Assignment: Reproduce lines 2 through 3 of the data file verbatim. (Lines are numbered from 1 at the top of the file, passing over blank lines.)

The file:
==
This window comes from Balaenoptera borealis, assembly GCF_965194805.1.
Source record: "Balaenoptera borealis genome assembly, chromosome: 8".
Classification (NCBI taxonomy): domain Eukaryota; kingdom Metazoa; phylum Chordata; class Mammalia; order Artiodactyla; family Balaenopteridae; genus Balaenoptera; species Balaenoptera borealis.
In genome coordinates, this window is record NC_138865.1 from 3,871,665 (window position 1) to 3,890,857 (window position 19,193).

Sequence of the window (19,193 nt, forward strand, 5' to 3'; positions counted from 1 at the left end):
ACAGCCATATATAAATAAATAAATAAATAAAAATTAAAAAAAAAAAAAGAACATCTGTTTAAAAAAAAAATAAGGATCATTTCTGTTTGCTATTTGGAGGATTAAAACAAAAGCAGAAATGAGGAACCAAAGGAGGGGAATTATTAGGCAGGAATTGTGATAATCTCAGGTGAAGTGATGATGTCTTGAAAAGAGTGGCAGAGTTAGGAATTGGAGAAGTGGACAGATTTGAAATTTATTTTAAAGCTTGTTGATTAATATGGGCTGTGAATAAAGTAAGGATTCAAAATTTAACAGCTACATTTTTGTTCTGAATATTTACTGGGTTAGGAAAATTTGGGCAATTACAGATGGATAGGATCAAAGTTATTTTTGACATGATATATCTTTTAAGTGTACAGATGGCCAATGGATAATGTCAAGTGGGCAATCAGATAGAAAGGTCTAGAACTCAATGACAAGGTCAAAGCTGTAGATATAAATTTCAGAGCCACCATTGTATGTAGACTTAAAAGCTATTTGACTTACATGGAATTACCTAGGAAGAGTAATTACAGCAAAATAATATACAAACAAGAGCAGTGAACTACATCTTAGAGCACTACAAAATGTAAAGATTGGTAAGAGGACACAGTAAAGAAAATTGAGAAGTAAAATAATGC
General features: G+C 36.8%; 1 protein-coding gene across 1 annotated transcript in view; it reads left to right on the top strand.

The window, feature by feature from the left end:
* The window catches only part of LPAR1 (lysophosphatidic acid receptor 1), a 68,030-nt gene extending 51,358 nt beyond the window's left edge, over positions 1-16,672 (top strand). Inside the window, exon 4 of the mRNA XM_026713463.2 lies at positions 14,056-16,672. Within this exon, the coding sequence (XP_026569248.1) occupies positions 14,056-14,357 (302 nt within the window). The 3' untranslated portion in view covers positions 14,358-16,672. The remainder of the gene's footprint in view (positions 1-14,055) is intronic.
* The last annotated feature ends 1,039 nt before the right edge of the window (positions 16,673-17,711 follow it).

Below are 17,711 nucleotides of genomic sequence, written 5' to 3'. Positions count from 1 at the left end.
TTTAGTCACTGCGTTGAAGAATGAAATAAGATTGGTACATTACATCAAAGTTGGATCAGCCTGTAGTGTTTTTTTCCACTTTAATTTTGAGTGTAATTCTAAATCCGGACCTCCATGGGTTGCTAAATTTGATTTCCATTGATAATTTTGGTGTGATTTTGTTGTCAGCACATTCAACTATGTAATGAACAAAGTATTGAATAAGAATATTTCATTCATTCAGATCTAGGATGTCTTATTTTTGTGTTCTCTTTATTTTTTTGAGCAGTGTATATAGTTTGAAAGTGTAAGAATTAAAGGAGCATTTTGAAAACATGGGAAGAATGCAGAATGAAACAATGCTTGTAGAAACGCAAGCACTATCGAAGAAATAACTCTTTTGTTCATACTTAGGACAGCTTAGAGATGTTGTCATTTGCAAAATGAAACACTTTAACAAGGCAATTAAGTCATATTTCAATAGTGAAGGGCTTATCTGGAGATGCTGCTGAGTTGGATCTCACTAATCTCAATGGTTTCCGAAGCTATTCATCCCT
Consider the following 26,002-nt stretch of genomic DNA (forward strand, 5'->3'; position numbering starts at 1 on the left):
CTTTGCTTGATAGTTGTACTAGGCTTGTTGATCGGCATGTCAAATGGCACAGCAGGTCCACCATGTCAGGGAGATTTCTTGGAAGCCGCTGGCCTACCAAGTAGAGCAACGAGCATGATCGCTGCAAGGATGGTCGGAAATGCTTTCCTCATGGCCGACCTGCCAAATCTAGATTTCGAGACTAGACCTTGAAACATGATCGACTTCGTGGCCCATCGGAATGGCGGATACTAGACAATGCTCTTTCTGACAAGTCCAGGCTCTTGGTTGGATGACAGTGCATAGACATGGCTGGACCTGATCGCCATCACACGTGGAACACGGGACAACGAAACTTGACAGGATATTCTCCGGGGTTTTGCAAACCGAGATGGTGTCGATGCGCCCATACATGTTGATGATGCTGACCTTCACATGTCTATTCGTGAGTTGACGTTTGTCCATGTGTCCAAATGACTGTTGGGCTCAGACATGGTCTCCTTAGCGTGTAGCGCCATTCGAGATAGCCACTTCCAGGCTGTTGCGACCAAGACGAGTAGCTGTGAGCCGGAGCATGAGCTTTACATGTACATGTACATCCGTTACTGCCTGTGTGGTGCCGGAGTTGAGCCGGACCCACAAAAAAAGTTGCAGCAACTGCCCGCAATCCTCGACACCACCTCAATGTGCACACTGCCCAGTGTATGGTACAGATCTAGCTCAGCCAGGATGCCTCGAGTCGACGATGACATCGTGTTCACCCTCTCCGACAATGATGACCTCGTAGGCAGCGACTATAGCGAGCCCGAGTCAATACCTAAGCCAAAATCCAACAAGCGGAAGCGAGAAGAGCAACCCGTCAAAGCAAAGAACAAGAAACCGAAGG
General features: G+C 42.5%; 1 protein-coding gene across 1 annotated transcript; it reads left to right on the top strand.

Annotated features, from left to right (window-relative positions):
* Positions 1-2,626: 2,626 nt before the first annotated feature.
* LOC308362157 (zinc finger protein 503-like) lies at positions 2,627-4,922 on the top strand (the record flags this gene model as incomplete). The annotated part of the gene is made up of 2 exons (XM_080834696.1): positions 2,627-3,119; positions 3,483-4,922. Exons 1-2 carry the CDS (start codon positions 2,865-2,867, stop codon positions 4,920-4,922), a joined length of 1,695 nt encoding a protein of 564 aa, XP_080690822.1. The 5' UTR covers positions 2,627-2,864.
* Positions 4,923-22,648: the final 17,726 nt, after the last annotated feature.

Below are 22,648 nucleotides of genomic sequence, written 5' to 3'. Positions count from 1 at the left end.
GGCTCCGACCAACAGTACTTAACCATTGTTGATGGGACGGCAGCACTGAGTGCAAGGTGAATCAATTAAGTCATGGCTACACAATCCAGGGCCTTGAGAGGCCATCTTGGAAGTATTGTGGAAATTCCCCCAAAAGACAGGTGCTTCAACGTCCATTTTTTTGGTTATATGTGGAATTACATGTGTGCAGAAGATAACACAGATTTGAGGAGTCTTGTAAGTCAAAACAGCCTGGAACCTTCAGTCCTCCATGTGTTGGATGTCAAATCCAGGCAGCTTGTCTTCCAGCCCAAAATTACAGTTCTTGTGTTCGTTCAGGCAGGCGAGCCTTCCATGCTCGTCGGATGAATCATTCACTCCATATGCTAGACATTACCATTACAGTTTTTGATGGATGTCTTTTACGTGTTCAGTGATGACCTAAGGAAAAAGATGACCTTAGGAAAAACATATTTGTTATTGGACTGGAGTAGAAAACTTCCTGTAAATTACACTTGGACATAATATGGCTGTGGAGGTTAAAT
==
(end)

Source record: "Balaenoptera borealis genome assembly, chromosome: 8".
Classification (NCBI taxonomy): domain Eukaryota; kingdom Metazoa; phylum Chordata; class Mammalia; order Artiodactyla; family Balaenopteridae; genus Balaenoptera; species Balaenoptera borealis.